There’s an interesting article making the rounds about a workplace discrimination case brought in the UK that saw an employment tribunal officially recognizing “humanism” as what we in the United States would call a “protected class.” A protected class is any group of citizens against whom it would be unlawful to discriminate, whether it be in hiring, firing, serving at a bar or restaurant, or placing on ballots for election. Protected classes can include religious identities, ethnicities, veterans (and non-veterans); they aren’t limited specifically to religious or philosophical positions.
In the UK case, a musician who voiced political opinions against playing a concert with an Israeli orchestra, and was later suspended for six months over it, alleged in her complaint that among other things she was discriminated against for being a humanist. While she lost the case for lack of evidence, the tribunal held in no uncertain terms that humanism is a protected class where UK labor law is concerned.
This raises the question of whether or not American humanists would be likewise protected. Fortunately, unlike twisted miasma of European discrimination law, which is becoming redefined almost daily as the interplay between national and regional courts settles down, American law is very clear on this point. Title VII is the law we’re looking for, and it states in part that employers may not discriminate based on (among other things) “religion” in hiring decisions (with rare exceptions below), and that “religion” means:
(j) The term “religion” includes all aspects of religious observance and practice, as well as belief, unless an employer demonstrates that he is unable to reasonably accommodate to an employee’s or prospective employee’s religious observance or practice without undue hardship on the conduct of the employer’s business.
The qualifying language in the second half of the definition is designed to protect such legal absurdities as a Catholic church being sued for refusing to hire a practicing Orthodox Jew, or a toll booth being sued for not letting a Muslim worker lay a prayer mat down on the interstate five times a day.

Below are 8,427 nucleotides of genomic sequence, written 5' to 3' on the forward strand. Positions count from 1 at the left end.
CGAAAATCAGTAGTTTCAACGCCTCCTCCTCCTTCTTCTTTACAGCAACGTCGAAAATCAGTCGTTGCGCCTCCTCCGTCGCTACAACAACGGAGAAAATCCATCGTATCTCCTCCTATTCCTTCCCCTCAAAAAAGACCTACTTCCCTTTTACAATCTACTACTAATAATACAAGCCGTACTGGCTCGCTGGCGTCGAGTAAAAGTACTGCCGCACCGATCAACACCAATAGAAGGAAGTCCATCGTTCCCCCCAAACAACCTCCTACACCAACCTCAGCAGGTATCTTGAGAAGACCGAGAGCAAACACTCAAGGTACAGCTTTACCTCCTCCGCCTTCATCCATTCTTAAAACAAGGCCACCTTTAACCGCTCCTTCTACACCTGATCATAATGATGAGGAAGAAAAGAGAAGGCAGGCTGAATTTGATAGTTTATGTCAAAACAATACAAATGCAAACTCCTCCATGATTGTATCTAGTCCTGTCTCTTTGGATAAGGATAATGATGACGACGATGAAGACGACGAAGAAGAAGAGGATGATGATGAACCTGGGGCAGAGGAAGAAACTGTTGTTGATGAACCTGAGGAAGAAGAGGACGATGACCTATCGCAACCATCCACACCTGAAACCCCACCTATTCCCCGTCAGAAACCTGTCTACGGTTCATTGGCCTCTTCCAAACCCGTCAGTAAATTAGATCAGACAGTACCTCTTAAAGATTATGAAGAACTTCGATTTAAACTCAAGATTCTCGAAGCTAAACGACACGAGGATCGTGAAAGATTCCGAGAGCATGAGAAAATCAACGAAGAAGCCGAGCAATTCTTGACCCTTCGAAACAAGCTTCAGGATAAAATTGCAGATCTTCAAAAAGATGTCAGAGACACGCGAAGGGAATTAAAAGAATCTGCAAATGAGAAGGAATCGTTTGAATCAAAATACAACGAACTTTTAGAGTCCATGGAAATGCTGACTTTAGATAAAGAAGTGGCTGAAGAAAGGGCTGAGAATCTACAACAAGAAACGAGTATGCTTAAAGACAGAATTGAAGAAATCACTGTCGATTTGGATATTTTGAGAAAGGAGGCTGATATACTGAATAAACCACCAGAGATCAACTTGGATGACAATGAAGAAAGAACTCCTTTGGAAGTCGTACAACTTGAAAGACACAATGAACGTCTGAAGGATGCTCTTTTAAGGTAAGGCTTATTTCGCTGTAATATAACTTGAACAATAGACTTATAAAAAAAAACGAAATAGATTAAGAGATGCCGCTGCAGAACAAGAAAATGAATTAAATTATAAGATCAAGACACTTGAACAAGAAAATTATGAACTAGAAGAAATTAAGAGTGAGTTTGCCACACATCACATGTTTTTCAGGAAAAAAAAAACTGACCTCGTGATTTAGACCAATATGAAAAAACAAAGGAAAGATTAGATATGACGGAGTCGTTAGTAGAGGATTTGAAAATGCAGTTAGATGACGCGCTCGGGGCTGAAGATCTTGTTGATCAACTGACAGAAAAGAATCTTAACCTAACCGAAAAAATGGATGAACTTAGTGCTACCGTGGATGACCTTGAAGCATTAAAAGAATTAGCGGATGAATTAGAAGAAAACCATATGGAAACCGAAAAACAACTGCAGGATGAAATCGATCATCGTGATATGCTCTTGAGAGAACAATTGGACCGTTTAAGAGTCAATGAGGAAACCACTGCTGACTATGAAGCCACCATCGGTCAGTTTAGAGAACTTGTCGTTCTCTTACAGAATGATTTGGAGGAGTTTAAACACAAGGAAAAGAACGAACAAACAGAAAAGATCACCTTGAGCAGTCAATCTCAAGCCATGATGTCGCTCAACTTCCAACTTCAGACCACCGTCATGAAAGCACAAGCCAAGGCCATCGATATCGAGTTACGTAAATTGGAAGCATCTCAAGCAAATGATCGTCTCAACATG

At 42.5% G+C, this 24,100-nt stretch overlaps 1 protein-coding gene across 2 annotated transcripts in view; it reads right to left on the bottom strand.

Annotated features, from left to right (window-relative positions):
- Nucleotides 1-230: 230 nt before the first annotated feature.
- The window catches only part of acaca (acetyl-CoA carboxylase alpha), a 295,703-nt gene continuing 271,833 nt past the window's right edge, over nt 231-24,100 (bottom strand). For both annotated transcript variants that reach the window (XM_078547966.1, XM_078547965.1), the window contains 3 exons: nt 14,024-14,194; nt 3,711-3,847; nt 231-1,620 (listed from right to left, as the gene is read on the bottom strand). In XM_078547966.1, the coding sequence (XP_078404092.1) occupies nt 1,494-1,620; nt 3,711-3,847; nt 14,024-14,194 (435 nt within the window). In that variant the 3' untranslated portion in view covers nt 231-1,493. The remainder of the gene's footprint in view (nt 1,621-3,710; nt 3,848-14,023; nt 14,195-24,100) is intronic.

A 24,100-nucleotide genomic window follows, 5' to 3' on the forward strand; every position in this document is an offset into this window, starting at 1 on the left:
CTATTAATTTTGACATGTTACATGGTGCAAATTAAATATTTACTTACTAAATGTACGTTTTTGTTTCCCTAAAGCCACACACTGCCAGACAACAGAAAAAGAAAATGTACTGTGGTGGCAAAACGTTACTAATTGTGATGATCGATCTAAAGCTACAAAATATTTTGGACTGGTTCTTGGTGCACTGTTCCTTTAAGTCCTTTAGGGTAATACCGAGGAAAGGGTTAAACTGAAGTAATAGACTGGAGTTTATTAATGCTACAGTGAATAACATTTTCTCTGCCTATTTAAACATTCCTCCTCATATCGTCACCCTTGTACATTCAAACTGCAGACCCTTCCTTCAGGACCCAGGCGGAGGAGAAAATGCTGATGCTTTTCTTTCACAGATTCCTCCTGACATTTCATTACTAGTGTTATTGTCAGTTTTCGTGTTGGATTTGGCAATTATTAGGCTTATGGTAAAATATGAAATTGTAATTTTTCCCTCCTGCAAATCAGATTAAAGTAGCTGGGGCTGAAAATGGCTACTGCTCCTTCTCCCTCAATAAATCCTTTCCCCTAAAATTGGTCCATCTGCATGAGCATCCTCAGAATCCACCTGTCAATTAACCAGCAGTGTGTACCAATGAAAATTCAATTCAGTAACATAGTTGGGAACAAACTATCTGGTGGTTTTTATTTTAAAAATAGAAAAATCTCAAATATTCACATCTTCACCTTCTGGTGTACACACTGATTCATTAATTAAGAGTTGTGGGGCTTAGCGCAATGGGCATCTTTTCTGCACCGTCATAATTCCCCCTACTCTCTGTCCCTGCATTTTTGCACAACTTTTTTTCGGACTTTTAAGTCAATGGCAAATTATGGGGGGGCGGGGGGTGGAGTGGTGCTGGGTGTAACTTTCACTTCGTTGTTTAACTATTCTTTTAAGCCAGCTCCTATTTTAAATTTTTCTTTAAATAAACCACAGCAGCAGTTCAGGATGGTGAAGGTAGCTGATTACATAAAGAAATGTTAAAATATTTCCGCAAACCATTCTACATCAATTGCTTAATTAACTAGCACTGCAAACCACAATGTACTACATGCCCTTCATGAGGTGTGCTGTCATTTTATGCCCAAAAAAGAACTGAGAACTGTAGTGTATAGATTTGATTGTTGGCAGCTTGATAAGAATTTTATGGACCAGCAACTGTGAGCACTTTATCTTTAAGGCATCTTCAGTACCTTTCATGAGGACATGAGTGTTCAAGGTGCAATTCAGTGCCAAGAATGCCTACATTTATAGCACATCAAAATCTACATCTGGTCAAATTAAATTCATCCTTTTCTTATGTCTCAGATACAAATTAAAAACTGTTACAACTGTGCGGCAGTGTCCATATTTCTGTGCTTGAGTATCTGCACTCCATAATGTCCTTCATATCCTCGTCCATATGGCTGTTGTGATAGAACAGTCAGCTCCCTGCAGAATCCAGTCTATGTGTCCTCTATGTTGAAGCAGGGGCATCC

So, does “religion” on this definition also include “non-religion?” Both the plain text of the act and existing case law is very clear in establishing that, yes, Title VII protects atheists. “Religious belief” is deliberately broad; it is meant to give courts as much room as possible to protect people based on their Constitutional rights to religion, non-religion, and conscience. I don’t think it’s a stretch to say that atheism is a “religious belief” insofar as it is a “belief about religion,” namely that most or all religions are wrong.
The courts have agreed. The most straightforward citation is to Akers v. Pena (you’ll need a Westlaw account to read the full article). Now, the atheist who brought this workplace discrimination suit lost the case, but not for being an atheist, just for lack of evidence. Much like the case in the article above, the appeals court in Akers went out of its way to say that
Here, appellant has alleged discrimination on the basis of religion because of his belief that there is no supreme being. He has alleged various forms of mistreatment which have occurred because of his atheism. Therefore, applying the case law mentioned above, we find that the agency improperly rejected appellant’s claim of religious discrimination for failure to state a claim.